Three things to know about Nigeria’s presidential elections

40% of the registered voters are between 18 and 34. Only five of the presidential candidates are under 50 years old.

By Gemma Ritchie
Wednesday, February 22, 2023

Three things to know:

  • 93.5-million of Nigeria’s 213-million people (45%) are registered to vote. This is more than the combined populations of Ghana, Niger and Cameroon.
  • 40% of the voters are between the ages of 18 and 34.
  • Only one of the 18 presidential candidates is a woman and only five are under the age of 50.

Nigerians will vote for a new president and National Assembly on 25 February in what will be the biggest election on the continent.

The Independent National Electoral Commission of Nigeria (INEC) says 93.5-million people have registered to vote – about 45% of the country’s total population of 213-million. It’s 9.5-million more voters than in the 2019 elections. 

To put this in perspective, 93.5-million is more than the combined populations of three of Nigeria’s neighbours: Ghana, Niger and Cameroon. It’s also more than three times the number of registered voters in South Africa’s last election (26.8-million).

Voters have to get to one of the roughly 176,000 voting stations, which will be open from 8.30am to 2.30pm on Saturday. No one will be allowed to join the voting queue after 2.30pm, the INEC says. 

In comparison, South Africans are given until 5pm to get to a polling station, and the president usually declares election day a public holiday, which means people get a day off work to vote. Not so in Nigeria.

If all 93.5-million registered voters decide to vote, the polling stations will have to process an average of about 530 voters each. It’s unlikely that this will be the case, given that voter turnout was 34% in the last election.

Youth vote

Young people make up the biggest voting block. Two out of every five (40%) registered voters are under the age of 35 years and 28% are students, according to INEC. 

If they decide to go to the polls, young people have the potential to shape the election’s outcome. In the last election in 2019, the proportion of registered voters in the 18 to 35 age bracket was 51%, but the voter turnout was low.

There are signs that this year’s election may be different.

A substantial chunk – 7.2-million (77%) of new registered voters – are between 18 and 34 years old.

A recent opinion poll from the ANAP Foundation indicated that turnout may be “huge”, with 80% of respondents under the age of 35 polled saying they would definitely vote in the elections.

The candidates

There are 18 candidates running for president. Of these, only five are under the age of 50. (The age limit for candidates was dropped to 30 from 40 years of age in 2018 with the adoption of the “Not too young to run” bill.)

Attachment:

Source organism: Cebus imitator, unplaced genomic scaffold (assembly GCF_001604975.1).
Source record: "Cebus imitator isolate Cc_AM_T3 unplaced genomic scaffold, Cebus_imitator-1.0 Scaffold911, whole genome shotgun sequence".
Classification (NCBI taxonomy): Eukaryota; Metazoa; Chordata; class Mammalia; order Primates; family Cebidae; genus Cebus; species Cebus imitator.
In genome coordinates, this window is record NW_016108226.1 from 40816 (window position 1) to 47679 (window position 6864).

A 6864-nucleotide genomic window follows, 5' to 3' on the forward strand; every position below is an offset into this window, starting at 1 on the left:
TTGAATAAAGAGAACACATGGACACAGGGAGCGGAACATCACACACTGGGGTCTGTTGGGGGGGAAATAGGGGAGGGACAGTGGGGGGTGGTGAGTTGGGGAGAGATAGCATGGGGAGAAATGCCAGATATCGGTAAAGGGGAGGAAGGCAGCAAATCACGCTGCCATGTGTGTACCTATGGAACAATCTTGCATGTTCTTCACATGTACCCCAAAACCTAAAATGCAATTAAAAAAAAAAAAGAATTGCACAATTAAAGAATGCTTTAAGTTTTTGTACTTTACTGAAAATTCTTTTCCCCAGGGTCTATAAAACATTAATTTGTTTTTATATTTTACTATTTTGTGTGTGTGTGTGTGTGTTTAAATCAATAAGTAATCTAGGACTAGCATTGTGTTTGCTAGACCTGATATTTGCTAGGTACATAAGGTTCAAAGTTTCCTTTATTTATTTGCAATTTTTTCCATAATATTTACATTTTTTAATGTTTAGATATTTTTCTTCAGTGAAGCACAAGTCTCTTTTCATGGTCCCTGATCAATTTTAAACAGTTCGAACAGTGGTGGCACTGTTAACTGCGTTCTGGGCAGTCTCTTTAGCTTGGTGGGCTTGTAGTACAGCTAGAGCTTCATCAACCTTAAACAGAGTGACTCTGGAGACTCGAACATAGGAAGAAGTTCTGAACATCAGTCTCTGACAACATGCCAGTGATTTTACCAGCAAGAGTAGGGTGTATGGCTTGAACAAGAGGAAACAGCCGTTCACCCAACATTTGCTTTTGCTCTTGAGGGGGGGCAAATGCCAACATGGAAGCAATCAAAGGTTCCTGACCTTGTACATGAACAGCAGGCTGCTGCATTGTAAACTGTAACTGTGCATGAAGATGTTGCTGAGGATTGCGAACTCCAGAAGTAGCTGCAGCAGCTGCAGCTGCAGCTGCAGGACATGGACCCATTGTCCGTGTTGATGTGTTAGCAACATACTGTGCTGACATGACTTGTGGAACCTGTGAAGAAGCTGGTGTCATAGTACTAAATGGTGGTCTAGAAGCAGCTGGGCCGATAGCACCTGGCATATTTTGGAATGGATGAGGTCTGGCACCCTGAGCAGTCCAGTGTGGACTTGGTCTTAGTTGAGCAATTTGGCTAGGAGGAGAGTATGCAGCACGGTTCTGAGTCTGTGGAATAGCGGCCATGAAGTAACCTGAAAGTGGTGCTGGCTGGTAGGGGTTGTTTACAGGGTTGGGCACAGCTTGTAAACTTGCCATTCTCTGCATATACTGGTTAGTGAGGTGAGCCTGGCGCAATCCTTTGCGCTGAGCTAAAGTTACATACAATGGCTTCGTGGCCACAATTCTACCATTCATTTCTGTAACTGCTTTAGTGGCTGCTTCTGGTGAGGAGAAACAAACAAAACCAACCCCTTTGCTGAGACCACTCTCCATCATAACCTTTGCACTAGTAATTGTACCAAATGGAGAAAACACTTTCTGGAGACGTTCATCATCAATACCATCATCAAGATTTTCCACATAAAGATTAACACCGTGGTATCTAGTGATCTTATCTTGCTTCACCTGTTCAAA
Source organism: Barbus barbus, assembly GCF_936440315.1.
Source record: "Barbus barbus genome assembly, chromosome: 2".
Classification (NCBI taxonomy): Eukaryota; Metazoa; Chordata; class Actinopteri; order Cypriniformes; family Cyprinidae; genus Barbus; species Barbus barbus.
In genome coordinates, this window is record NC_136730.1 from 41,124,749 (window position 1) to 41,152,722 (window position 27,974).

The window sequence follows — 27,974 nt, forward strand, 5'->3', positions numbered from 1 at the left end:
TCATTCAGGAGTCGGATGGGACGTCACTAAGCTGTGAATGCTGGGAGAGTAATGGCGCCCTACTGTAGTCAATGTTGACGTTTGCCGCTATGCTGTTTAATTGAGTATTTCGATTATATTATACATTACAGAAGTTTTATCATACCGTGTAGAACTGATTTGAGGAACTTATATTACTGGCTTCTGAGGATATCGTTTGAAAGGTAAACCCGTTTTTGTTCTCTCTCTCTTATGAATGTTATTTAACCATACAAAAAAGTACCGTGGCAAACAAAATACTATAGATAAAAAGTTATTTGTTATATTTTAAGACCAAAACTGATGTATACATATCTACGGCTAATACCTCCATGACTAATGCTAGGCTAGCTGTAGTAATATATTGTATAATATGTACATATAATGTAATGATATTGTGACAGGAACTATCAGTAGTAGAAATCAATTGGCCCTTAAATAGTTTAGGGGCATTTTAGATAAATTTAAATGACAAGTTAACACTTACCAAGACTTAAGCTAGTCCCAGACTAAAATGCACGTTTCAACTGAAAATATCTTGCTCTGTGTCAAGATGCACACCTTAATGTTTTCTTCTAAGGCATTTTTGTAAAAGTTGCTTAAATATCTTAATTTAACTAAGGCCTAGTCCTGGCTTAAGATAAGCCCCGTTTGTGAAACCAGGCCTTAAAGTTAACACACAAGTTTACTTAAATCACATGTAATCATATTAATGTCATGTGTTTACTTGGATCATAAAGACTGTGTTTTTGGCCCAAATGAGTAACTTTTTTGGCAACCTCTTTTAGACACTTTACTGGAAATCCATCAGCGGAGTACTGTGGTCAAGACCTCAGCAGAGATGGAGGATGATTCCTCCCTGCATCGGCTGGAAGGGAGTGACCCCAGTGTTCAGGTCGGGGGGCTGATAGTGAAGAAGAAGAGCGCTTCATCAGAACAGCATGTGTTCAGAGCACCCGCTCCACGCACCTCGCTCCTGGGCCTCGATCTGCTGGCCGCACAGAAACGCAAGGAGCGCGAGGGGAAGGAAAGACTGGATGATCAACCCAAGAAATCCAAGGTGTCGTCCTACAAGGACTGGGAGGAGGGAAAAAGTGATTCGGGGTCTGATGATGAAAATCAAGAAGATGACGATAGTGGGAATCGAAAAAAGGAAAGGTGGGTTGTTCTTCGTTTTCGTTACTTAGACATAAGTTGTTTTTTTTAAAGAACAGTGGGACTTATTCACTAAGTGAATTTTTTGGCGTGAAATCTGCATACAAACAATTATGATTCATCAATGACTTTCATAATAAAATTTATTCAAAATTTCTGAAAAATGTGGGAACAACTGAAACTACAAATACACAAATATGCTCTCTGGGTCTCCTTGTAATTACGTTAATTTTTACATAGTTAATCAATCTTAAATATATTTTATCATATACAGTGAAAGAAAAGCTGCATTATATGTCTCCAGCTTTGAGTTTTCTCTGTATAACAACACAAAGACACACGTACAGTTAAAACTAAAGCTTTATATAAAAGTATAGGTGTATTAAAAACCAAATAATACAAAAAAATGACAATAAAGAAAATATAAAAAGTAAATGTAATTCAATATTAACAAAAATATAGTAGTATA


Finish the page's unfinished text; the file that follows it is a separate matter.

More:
The youngest candidate is Christopher Imumolen who is 38 years old, representing the Accord Party.

Although 48% of registered voters are women, there is only one female candidate, Princess Chichi Ojei (44) from the Allied Peoples Movement. 

The candidate who media reports say appears to be the favourite among young voters is the Labour Party’s 61-year-old candidate Peter Obi. He was the frontrunner in an early February 2023 opinion poll, coming in ahead of 70-year-old Bola Ahmed Tinubu, the All Progressive Congress candidate, and 75-year-old Atiku Abubakar, the People’s Democratic Party candidate. 

Obi was a member of one of Nigeria’s biggest political parties – the People’s Democratic Party – but jumped ship to join the Labour Party in 2022. 

Incumbent Muhammadu Buhari, who is 80 years old, is not running in this election because there is a two-term limit. 

Since military rule ended in 1999, Nigeria has had six elections and four presidents – three of them from the People’s Democratic Party and one from the All Progressive Congress.

To run for president a candidate must be:

  • a Nigerian citizen,
  • over 30 years old (the age limit of 40 was amended in 2018), and
  • have at least a school certificate level of education (the equivalent of South Africa’s grade 12).

To become president of Nigeria candidates need:

  • a majority of the votes, and
  • at least 25% of the votes in 24 of 36 states.

If there is no outright winner, the INEC will arrange for a run-off election with the two candidates who got the most votes within seven days.